Joakim Noah Bouncing Back in Midst of Contract Year

Photo Credit: Jared Wickerham/ Getty Images

Photo Credit: Jared Wickerham/ Getty Images

It wasn’t a pretty start for the two-time All-Star, but Joakim Noah has found his groove.

Noah entered the season coming off the bench, and for the first month or so, he was practically non-existent on the court. His averages of 3.7 points per game on 36.4 percent shooting are career lows, and his 22.2 minutes per game are the lowest since his rookie campaign.

His role within the team was unclear, and it reflected in his play. He seemed lost on offense, though it wasn’t a big surprise as it’s a system that doesn’t quite fit his specialties. Still, Noah remained with a team-first mentality, embracing his new bench role and trying to find ways to contribute.

Well, he’s starting to figure some of it out.

Noah seems to have found a stride, and even though his scoring remains low, his activity and energy are reminiscent of his 2013-14 season—the year he won Defensive Player of the Year. Over the last nine games, Noah’s per-36-minutes numbers are very solid: 7.6 points, 14.4 rebounds, nearly seven assists and over two blocks per game.

Noah’s offensive rating has been a bit better too, posting a 98.3 rating (season rating of 97.1). But it’s his defense that has been impressive over this nine-game stretch, posting a 93.5 rating (season: 96.0). The 30-year-old has found ways to impact the game: from taking the ball up the court on the fast-break, to his top-notch passing from the free-throw line extended, to the occasional drive to the basket.

Chicago’s second unit has been a spark the past couple of games, even outplaying the starters on occasion. Noah has been a catalyst in setting up the offense and setting a good pace as well. And if he remains aggressive, he can keep defenses honest as they tend to leave him most times. Head coach Fred Hoiberg had this to say about his center, per the Chicago Tribune:

Joakim has done a great job the last couple games going into dribble handoffs and flashing to the ball at the right time and getting some good action going on out there… Obviously, his energy, too… He’s also been pushing the ball down the floor. A lot of times that’s been our best thrust—when Jo gets it off the rim and pushes it down and we’re able to go right into an action as opposed to a swing.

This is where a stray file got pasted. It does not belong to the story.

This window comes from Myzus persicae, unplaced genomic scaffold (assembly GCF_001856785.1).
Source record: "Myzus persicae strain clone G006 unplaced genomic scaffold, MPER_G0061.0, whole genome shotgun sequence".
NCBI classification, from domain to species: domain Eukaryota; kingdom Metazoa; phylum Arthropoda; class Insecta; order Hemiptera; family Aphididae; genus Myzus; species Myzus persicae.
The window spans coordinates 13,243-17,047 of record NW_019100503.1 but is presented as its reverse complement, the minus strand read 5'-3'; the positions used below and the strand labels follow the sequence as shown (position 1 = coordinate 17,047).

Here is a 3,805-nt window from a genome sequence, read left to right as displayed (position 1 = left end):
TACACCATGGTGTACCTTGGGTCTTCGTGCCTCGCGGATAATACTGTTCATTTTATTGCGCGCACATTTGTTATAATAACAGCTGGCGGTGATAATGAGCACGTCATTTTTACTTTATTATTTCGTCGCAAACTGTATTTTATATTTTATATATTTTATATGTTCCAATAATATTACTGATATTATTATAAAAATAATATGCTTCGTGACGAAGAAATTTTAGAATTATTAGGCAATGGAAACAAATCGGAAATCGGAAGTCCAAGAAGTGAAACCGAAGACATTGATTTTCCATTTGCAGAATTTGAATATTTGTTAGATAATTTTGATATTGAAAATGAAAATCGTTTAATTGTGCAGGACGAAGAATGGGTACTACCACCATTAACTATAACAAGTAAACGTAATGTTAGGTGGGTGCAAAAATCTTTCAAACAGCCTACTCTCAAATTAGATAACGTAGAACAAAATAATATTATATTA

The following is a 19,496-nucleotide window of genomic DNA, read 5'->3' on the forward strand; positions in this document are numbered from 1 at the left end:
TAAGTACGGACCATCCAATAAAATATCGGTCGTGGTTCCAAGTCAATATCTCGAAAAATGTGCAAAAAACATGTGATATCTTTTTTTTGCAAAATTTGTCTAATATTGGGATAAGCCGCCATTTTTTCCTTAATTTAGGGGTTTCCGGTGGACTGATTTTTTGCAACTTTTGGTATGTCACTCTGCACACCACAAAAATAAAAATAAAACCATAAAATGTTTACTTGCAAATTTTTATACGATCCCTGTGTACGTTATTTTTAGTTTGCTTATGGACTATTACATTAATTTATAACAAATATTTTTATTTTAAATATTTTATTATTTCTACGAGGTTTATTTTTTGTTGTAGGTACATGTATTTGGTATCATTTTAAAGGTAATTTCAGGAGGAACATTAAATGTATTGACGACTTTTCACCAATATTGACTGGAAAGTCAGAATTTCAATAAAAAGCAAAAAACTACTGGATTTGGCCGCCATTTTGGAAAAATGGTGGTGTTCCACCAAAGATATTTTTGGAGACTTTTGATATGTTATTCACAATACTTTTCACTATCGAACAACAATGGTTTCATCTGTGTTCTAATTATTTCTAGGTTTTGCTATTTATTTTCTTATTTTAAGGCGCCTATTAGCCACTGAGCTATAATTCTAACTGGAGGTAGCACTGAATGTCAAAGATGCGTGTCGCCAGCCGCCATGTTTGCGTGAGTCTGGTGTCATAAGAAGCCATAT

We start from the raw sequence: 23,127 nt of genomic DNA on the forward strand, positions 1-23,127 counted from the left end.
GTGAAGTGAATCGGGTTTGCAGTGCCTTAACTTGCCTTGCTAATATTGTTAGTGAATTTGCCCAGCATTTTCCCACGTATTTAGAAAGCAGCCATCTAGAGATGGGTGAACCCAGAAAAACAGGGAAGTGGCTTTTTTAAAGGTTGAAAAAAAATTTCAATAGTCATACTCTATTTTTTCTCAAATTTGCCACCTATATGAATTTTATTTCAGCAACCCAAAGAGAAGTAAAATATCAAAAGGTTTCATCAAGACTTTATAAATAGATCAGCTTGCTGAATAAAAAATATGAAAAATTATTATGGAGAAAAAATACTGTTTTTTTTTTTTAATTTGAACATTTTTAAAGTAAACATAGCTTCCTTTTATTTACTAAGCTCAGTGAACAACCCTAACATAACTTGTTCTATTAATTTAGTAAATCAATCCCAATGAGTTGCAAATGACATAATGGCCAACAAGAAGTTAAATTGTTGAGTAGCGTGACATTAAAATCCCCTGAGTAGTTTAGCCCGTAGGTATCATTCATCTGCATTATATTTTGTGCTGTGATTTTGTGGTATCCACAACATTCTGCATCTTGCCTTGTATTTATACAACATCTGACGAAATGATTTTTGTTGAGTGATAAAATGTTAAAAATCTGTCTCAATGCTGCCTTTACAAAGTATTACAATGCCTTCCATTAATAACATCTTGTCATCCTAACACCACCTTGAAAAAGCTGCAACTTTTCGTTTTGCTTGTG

The last part is key, especially for a team that has been a tad inconsistent in pushing the ball. The Bulls are eighth in pace, a big jump from last season (21st), but there have been quite a few missed opportunities for easy scores.

Looking at the bigger picture, though, Noah’s performance this year is key because of his looming free agency. The former Defensive Player of the Year is earning $13.4 million this season, and the Bulls might not pay such a high price tag for an aging center with a history of lower extremity injuries.

Noah has always put winning a championship above everything else, so that can mean one of three things this upcoming summer when he’s an unrestricted free agent:

  • He’ll sign a contract that corresponds to his current value (likely somewhere between $7-9 million);
  • take a pay-cut from said value to help Chicago bring in extra talent (a la David West going to San Antonio, though perhaps not as big a cut);
  • or, notice that Chicago needs major changes that won’t be fixed with any sort of pay-cut and join a team that will pay a bit of premium and give him a chance for a title.

One thing could keep Noah here, though, and it’s Pau Gasol’s likely intention to test free agency. Gasol said a couple of weeks ago that he “knows he’ll have options” if he continues playing at a high level, per CSN Chicago—and he’s right.

The 35-year-old big man signed a three-year, $22.3 million contract in 2014, and he’s outplayed it so far in his year-and-change with Chicago. The contract includes a player option for the final year, and if Gasol opts out and goes to another team, the door is open again for Noah to start and anchor the Bulls’ defense. This could revitalize his career and take him closer to that 2013-14 level.

Noah will have to continue his recent play—and build on it—because there’s still a chance the Bulls will want to part ways with him. As I said above, he’s not a great fit offensively because defenses back off of him. He’s shown he can function in the system over the past few games, but his lack of scoring could hurt his future in a team that is looking to be at least a top-five scoring unit.

At the end of the day, Noah will live and die by his defense. If he can do it next year as a starter—assuming Gasol leaves—Chicago should do whatever it takes to keep him—albeit at a price that won’t cripple them. Noah off the bench just doesn’t work too well, while as the lone center in a lineup, he excels.

Noah is the heart and soul of the team, and though it sounds cliche, it’s something evident in the way the team reacts and plays when he’s active and doing crazy Joakim Noah things.